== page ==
The Porsche 911 and the BMW boxer motorcycle show what can be achieved by consistently improving and refining an architecture. The strong points have been improved, the weak parts eliminated untill the value of package is just magnificent. Just follow the learning curve..
Lately I started to wonder if this same principle would apply to FttH deployment.
The Netherlands is a good reference because the basic architecture for FttH has been the same for the last 5 years or more. The dominant (> 90%) architecture deployed is point-to-point with 2 fibers per home, and the volume has grown to more than 350.000 homes passed per year. And last but not least, it is possible to get some (mostly off-the-record) intelligence on what is really happening.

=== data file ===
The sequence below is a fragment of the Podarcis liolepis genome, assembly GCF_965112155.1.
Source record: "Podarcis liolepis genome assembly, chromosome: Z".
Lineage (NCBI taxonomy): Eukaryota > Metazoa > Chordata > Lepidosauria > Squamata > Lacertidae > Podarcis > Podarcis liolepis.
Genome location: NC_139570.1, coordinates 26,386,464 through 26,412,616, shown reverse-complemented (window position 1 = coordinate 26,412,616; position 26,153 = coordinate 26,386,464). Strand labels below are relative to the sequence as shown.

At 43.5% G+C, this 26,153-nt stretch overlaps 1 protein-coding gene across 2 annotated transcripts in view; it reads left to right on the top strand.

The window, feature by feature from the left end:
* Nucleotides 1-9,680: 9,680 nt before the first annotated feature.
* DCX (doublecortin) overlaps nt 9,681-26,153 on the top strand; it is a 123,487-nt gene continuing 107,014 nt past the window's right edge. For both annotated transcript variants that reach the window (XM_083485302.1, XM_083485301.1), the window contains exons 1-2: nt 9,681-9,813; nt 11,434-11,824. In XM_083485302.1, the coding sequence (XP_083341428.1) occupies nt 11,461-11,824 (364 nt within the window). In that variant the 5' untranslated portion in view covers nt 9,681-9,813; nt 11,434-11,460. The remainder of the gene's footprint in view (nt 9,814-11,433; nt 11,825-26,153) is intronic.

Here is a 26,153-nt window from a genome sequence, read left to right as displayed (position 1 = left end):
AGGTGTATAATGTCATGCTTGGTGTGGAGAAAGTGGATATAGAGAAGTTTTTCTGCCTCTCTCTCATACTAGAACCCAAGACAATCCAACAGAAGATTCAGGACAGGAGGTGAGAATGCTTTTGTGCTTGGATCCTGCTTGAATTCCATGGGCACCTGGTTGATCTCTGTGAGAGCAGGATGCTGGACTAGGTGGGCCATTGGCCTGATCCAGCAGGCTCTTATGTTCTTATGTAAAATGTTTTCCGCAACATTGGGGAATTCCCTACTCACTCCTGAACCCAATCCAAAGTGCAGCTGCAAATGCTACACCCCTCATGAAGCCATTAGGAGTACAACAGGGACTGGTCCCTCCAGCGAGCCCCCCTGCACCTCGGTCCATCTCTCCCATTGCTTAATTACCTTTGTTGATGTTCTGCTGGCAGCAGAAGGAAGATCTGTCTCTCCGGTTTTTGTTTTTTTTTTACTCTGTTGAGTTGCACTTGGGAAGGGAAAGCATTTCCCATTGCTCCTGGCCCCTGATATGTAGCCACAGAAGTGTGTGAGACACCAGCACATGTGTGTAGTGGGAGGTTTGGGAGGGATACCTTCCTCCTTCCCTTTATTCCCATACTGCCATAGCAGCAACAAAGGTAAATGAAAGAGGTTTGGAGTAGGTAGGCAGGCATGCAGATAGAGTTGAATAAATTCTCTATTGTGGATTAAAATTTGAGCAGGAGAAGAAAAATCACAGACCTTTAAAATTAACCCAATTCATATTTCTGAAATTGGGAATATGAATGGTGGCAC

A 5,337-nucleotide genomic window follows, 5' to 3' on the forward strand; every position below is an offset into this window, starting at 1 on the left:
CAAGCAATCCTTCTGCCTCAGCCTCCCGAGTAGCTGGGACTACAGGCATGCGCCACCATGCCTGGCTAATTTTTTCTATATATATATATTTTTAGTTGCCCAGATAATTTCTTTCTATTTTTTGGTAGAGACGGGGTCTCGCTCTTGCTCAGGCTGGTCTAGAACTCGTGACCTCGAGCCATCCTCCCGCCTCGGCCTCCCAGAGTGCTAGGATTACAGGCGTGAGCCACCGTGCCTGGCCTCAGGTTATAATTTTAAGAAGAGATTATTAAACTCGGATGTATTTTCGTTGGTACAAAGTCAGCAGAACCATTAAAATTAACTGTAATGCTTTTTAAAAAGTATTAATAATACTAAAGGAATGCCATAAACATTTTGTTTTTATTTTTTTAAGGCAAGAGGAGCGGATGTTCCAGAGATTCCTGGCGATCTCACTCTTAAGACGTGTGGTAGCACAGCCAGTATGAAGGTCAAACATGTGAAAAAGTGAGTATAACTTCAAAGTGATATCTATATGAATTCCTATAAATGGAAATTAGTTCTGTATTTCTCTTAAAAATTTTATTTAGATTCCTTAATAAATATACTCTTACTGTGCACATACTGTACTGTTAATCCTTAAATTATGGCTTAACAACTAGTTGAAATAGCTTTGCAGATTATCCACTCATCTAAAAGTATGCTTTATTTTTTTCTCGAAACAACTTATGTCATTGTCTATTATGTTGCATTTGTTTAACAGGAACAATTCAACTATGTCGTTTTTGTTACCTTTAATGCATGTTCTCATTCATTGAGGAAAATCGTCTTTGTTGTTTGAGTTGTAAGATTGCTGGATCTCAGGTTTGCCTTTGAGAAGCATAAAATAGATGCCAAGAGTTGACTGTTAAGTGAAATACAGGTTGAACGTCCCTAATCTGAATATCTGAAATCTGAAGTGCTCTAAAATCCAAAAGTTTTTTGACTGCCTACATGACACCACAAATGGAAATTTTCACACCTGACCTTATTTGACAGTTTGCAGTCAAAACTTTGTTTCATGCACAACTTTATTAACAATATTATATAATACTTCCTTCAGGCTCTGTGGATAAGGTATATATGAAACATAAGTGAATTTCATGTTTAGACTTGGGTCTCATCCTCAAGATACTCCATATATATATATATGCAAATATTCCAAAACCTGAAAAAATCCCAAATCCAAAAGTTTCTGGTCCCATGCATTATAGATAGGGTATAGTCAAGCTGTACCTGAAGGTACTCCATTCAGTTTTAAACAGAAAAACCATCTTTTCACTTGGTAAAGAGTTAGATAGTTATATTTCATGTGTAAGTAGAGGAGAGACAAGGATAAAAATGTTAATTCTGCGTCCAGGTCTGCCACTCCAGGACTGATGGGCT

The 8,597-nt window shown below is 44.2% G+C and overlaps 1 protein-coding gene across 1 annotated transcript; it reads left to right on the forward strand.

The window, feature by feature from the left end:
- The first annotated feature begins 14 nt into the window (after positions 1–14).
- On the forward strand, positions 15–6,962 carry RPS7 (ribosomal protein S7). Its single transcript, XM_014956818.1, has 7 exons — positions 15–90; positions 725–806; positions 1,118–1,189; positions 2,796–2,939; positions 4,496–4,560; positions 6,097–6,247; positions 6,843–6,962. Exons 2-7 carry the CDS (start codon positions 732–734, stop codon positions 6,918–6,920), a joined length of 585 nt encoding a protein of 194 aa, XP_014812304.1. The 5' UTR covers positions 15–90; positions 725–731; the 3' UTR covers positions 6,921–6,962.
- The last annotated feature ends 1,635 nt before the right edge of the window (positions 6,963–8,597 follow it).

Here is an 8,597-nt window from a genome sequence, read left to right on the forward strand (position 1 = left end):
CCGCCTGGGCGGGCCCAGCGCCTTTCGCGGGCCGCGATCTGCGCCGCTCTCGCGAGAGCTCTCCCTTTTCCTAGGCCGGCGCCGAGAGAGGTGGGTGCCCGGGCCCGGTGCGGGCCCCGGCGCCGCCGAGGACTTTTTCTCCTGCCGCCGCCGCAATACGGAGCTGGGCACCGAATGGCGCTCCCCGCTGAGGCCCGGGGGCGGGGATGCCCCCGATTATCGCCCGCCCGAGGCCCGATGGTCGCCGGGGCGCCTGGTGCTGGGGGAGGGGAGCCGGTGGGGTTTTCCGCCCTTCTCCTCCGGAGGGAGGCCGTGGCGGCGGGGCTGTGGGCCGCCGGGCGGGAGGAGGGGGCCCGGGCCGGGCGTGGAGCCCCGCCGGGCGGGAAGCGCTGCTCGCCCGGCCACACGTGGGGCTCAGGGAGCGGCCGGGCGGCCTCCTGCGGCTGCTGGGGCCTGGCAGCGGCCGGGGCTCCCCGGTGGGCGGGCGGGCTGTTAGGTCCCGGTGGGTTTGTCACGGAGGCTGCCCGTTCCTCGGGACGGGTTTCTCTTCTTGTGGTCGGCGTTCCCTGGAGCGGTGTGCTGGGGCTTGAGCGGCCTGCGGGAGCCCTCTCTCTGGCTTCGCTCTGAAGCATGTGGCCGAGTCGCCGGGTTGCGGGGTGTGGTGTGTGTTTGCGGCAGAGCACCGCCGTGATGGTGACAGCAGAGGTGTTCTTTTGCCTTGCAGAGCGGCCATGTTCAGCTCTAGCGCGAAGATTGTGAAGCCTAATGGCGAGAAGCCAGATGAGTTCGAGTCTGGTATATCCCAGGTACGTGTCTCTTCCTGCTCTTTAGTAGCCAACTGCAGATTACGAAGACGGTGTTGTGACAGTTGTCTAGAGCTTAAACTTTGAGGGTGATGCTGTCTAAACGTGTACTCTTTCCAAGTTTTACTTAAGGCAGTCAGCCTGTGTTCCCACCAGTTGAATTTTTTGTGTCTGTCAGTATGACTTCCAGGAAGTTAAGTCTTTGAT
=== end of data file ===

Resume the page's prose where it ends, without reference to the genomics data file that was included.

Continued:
The big picture substantiates the idea that practice trumps theory. The construction companies have managed to cut the average cost (Capex) per connection by approx. 15 % in the last 5+ years. That is already impressive, and there is more. The pressure to reduce Capex has lead to various experiments with new materials (packaging) and new processes that are very promising in my opinion. (The details are not yet available for publication). Some of these innovations may turn out to be generic and applicable in other countries as well, some of them may be specific for the Dutch urban areas.
This observation shows that generic cost calculations made by consultants may seriously be overestimating the actual investment levels, as no learning curve effect is taken into account. It shows also that sticking to an architecture and keep on improving and improving and improving pays off very well. Which is good news for FttH…..